The Daily Sandwich

"We have to learn the lesson that intellectual honesty is fundamental for everything we cherish." -Sir Karl Popper

Location: Boston, Massachusetts, United States


Tuesday, June 27, 2006

For the GOP, personal data collection is a way of life

This LA Times op-ed takes a look at the special election to fill the seat of "Duke" Cunningham, and shows what an organizational juggernaut the Republican party continues to be.

Four days before this month's special election in San Diego County to replace imprisoned former Rep. Randy "Duke" Cunningham, Republican strategists back in Washington were worried. In addition to voter discontent with GOP leadership and the looming shadow of scandal dominating the campaign, Democrats appeared to enjoy yet another advantage: More absentee ballots were being submitted by Democratic voters than by Republicans.

The advantage did not last long. Jolted to life, the GOP machinery revved into high gear as activists poured into the district. They scoured the party's computer database for sympathetic voters who had requested absentee ballots but had not yet submitted them, knocked on their doors and called them on the phone. Suddenly, thousands of additional votes had been secured, and by election day, the GOP had turned around a costly deficit — with 10,000 more Republicans than Democrats voting absentee. (. . .)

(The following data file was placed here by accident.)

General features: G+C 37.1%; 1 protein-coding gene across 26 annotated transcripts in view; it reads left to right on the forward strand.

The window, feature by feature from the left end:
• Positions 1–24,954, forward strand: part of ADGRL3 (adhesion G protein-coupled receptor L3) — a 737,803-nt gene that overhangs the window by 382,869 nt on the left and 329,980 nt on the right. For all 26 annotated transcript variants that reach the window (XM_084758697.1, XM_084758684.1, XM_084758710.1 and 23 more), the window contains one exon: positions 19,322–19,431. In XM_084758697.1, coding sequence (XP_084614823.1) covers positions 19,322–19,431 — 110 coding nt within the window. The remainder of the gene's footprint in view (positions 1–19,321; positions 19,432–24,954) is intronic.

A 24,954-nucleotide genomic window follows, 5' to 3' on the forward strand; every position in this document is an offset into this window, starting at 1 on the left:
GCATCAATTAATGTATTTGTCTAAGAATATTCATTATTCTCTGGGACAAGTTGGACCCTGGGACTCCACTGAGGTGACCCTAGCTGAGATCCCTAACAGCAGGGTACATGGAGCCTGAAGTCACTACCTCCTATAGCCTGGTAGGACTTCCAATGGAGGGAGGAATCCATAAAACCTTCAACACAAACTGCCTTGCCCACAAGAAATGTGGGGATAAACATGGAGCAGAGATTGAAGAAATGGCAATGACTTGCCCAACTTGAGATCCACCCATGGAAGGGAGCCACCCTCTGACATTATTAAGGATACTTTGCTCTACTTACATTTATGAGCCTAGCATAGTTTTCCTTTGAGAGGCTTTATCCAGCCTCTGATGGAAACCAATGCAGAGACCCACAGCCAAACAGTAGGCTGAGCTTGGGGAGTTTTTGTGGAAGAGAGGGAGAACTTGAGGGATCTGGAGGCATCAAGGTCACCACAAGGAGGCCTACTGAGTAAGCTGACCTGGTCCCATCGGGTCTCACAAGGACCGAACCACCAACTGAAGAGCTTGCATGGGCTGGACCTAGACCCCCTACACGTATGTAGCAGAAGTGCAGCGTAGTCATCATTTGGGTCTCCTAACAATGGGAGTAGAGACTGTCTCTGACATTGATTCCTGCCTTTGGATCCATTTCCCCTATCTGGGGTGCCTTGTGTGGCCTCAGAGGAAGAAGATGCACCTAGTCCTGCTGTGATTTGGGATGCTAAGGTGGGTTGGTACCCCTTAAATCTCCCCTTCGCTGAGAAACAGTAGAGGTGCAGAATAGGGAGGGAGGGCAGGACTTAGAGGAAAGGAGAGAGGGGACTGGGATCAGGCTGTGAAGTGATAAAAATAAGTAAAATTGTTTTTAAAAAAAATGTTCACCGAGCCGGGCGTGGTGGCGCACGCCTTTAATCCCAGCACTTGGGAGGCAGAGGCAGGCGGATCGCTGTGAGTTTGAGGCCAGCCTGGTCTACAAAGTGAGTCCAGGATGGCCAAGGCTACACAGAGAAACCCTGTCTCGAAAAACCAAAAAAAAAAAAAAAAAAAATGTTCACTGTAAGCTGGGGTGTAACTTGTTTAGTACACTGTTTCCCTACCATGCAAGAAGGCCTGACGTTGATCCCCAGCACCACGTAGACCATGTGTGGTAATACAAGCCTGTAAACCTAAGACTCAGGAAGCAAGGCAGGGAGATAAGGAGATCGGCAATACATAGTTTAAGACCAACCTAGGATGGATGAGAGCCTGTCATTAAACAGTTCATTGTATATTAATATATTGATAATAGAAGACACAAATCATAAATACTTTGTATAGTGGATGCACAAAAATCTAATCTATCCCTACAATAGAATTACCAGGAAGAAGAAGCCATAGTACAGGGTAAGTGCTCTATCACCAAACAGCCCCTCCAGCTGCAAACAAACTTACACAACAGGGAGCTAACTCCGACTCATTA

Some of the GOP advantages are recent developments, such as the database called Voter Vault, which was used to precision in the San Diego County special election. The program allows ground-level party activists to track voters by personal hobbies, professional interests, geography — even by their favorite brands of toothpaste and soda and which gym they belong to.

Couple this with gerrymandering and a monetary adavantage, and it looks like the elections this fall are still going to be an uphill battle all the way.